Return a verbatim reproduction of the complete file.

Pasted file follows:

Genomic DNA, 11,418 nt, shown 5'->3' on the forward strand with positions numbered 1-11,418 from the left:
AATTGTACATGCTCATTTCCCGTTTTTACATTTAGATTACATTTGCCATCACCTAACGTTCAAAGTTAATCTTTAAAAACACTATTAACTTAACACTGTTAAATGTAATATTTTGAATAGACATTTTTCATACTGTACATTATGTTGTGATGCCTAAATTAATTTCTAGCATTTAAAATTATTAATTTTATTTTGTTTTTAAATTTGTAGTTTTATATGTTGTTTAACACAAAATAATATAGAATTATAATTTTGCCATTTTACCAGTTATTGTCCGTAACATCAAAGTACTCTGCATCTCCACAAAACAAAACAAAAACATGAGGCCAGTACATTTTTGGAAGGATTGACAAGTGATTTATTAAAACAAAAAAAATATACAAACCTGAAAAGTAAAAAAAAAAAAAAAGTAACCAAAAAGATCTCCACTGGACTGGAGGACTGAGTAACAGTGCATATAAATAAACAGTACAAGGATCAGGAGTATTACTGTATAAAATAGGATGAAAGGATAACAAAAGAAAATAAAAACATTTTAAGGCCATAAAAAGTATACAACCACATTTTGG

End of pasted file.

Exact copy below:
Genomic DNA, 11,418 nt, shown 5'->3' on the forward strand with positions numbered 1-11,418 from the left:
AATTGTACATGCTCATTTCCCGTTTTTACATTTAGATTACATTTGCCATCACCTAACGTTCAAAGTTAATCTTTAAAAACACTATTAACTTAACACTGTTAAATGTAATATTTTGAATAGACATTTTTCATACTGTACATTATGTTGTGATGCCTAAATTAATTTCTAGCATTTAAAATTATTAATTTTATTTTGTTTTTAAATTTGTAGTTTTATATGTTGTTTAACACAAAATAATATAGAATTATAATTTTGCCATTTTACCAGTTATTGTCCGTAACATCAAAGTACTCTGCATCTCCACAAAACAAAACAAAAACATGAGGCCAGTACATTTTTGGAAGGATTGACAAGTGATTTATTAAAACAAAAAAAATATACAAACCTGAAAAGTAAAAAAAAAAAAAAAGTAACCAAAAAGATCTCCACTGGACTGGAGGACTGAGTAACAGTGCATATAAATAAACAGTACAAGGATCAGGAGTATTACTGTATAAAATAGGATGAAAGGATAACAAAAGAAAATAAAAACATTTTAAGGCCATAAAAAGTATACAACCACATTTTGG